Fire and Ash

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Changing History...Just a little - A 1936 Afghanistan AAR V2

“Afghanistan is more than the 'graveyard of empires.' It's the mother of vicious circles.”
― Maureen Dowd


afghanistanflag.gif

Chapter Index:


 
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Prologue​

The Treaty of Gandamak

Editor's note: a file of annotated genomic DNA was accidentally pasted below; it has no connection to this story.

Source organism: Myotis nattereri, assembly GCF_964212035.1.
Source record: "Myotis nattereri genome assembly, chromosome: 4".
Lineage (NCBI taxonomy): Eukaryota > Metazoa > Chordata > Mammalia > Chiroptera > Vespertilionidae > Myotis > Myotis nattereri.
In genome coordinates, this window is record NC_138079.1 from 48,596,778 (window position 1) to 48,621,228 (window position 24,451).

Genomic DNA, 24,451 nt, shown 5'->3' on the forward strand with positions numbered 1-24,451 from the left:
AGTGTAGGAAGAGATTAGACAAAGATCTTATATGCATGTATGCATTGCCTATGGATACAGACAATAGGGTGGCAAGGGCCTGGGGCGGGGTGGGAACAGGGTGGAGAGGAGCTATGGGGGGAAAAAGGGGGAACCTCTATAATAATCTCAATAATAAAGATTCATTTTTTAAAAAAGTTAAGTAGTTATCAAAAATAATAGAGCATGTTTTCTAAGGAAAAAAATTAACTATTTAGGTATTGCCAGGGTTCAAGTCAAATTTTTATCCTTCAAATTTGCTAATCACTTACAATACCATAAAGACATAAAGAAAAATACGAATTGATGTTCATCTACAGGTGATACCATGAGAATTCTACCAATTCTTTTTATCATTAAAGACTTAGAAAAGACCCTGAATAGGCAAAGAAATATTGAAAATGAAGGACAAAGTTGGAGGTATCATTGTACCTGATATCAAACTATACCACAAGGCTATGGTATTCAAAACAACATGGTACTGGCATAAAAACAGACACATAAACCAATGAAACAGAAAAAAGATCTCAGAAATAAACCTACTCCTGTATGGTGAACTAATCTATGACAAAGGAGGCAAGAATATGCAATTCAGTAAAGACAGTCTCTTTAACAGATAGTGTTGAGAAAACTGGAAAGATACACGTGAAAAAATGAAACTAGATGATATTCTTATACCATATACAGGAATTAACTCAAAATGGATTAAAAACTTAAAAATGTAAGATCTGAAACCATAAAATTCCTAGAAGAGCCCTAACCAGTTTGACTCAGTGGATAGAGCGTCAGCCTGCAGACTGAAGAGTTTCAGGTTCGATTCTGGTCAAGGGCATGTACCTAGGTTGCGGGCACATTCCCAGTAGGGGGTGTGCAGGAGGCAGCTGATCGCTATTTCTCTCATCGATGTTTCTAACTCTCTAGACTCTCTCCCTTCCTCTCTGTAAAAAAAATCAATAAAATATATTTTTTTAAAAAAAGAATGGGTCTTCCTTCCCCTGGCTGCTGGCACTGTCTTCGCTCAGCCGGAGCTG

Signed 26 May 1879 by the emir of Afghanistan, Mohammad Yaqub Khan and Sir Pierre Louis Napoleon Cavagnari it was the official end of the Second Anglo-Afghan War. The Second Anglo-Afghan War began as a repercussion to the Great Game. After tensions between Russia and the British Empire ended officially at The Berlin Conference of 1878 Russia turned its attention to its other frontiers. On the 22 July 1878 a Russian envoy arrived uninvited into Kabul. On the 14 August the British Empire demanded that Amir Sher Ali accept an envoy too. Sher Ali response was not to only refuse this request, but to stop it if any attempt was made to enter Afghanistan. In September 1878 a British Mission was sent and at the order of Lord Lytton, the Viceroy of India. As it neared the eastern entrance of the Khyber Pass it was stopped and turned back. This event triggered the Second Anglo-Afghan War. A British Force of 40,000 made up of Indian and British soldiers attacked Afghanistan from three different points. They made a rapid progress and occupied much of the country. The Sher Ali appealed to the Tsar of Russia, but failed to gain any support and three months later died of natural causes. His son Mohammad Yaqub Khan assumed control of the nation and signed the treaty a month later. It is widely regarded as the most humiliating treaty ever signed by an Afghan Ruler, it made Afghanistan a puppet of Britain in everything, but name.